Updates on the EndNote/Zotero Lawsuit

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This is a brief update on the EndNote/Zotero lawsuit. The story thus far: The Thomson Scientific division of Reuters, maintainer of the EndNote software, is suing George Mason University over the upcoming release of Zotero, the Firefox plugin for managing citations. More specifically, the complaint filed in Virginia state courts says "GMU reverse engineered or de-compiled the EndNote Software and the proprietary .ens files contained within the EndNote Software in order to determine how to convert the EndNote Software .ens style files into the open source Zotero .csl style files, in direct and material violation of the [sitewide] License Agreement [signed by GMU]." (Note, though, as others have pointed out, Zotero is not converting EndNote Style files to Citation Style Language (CSL) files. ((Citation Style Language is an "XML language to describe bibliographic and citation formatting." It is used by Zotero and other citation management tools.)) It is parsing EndNote Style files and using them internally along side style definitions defined using CSL. Or, at least it was until the function was removed from the code.)

EndNode Styles Site now behind a Click-Through License

DLTJ reader Rick reports that the EndNote Output Styles site now redirects to a click-through license that you must accept. Presumably, if you accept it, you get to see the directory of styles; I haven't clicked through it, however. As of the time of this posting, the text of the click-through license says:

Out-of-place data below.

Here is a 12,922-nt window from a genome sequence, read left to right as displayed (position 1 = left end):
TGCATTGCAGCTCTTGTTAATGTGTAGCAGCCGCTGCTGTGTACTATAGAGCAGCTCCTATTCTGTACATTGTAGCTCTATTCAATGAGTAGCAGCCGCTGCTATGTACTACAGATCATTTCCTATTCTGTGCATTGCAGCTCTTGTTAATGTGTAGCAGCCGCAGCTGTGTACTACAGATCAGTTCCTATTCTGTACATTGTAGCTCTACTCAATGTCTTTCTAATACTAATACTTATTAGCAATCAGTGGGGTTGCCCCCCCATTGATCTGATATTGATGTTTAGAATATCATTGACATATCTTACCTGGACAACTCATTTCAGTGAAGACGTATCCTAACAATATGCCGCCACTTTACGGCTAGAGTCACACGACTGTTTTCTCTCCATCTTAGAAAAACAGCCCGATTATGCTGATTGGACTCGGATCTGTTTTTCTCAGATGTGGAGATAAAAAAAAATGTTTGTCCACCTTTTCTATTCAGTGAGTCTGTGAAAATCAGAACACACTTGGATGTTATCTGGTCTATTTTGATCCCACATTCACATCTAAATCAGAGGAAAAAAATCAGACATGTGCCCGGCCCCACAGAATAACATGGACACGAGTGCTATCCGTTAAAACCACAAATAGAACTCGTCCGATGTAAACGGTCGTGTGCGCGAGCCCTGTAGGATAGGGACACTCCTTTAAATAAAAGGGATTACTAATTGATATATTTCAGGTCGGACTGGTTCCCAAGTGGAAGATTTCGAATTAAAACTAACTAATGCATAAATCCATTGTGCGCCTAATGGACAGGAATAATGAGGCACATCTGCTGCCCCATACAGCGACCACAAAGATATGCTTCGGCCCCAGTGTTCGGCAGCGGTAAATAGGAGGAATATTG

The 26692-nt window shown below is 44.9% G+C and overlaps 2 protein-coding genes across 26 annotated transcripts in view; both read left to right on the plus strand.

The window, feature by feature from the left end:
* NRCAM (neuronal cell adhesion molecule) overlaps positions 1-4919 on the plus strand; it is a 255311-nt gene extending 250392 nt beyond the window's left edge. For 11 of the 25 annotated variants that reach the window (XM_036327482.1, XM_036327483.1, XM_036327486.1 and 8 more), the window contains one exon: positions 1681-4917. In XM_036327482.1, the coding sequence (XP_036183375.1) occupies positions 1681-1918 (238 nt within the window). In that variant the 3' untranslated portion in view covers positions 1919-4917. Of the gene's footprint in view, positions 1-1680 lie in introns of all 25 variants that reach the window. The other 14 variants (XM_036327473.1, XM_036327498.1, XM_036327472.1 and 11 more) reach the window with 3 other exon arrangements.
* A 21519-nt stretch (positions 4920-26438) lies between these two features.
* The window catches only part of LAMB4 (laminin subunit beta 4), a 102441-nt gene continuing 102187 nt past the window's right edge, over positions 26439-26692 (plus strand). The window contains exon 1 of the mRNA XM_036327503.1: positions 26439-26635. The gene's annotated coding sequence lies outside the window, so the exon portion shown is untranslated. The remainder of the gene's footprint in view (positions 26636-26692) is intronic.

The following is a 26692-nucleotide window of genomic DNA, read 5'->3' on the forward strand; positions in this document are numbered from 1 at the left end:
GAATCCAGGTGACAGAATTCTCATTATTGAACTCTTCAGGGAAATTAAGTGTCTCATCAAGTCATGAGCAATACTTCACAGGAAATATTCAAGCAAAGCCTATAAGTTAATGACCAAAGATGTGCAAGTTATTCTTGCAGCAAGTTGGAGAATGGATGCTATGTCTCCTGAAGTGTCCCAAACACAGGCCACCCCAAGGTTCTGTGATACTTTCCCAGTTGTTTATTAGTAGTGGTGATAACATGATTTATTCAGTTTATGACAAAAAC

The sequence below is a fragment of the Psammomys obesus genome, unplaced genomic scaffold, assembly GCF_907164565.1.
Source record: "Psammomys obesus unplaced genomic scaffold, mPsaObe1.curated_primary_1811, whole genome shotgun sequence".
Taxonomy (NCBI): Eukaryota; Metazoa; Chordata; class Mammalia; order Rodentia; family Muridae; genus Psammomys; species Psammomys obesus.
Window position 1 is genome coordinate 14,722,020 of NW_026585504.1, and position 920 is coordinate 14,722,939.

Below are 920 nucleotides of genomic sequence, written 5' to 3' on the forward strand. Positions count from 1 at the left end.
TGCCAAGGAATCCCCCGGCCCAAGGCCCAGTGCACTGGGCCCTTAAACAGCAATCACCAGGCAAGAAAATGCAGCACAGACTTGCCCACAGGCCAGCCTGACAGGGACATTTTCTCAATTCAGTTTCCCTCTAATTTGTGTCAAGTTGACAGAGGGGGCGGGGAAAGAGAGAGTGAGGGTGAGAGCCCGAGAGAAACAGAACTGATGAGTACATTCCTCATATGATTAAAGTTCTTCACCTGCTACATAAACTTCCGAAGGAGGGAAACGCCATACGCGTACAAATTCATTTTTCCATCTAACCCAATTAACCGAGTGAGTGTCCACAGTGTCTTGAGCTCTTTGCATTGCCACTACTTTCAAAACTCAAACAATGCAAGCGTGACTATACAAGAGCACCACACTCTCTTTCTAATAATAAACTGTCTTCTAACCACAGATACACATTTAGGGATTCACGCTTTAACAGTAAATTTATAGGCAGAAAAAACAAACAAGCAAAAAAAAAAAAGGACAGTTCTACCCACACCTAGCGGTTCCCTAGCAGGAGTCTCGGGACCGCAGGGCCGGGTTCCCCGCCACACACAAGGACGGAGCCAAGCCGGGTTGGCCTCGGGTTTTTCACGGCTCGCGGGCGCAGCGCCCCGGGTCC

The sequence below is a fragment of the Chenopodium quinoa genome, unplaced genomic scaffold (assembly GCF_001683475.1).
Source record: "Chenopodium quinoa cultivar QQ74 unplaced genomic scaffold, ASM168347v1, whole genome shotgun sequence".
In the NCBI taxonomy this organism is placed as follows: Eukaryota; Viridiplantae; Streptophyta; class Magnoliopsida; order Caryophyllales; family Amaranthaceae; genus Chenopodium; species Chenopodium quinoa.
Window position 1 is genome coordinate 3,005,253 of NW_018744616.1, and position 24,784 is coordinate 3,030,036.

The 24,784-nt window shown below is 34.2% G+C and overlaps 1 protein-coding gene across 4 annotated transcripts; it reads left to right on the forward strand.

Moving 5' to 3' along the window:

To download EndNote output styles, connection files, import filters, templates and the user manual you must agree to the following terms.

EndNote output styles, connection files, import filters, templates and the user manual are provided solely for use by licensed owners of EndNote and with the EndNote product.
End User may not modify, translate, decompile, reverse engineer, retransmit in any form or by any means (electronic, mechanical, photocopied, recorded or otherwise), resell or redistribute EndNote and its associated files, or any portion thereof, without the prior written consent of Thomson Reuters.

End User agrees that Thomson Reuters is the sole and exclusive owner of all rights in the EndNote product. EndNote is protected by United States copyright and other laws, as well as international treaty provisions, and End User must treat EndNote as any other copyrighted and legally protected material. All rights in the EndNote product not expressly granted herein are reserved by Thomson Reuters.

This seems a little like closing the barn door after the horse has gone. ((An explanation of the cliché Why close the barn door after the horse is gone?)) And it opens up all sorts of questions like: What about all of the EndNote Style files that are posted on other sites and all over the web? Do these sites now need to put their .ens files behind similar click-through licenses? Does the license apply to EndNote Style files that I create myself using the EndNote software?

"Gripes About the New Contract for Downloads"

This change has already prompted these comments by an EndNote user on the EndNote support forums:

I'm not very amused by the new covenants to download style files. I realize that a recent lawsuit against a competitor may have spooked people, but I don't understand several issues:

Can these files be used by users of the EndNote trial as part of their evaluation process? The first term of the contract seems like it may prohibit that.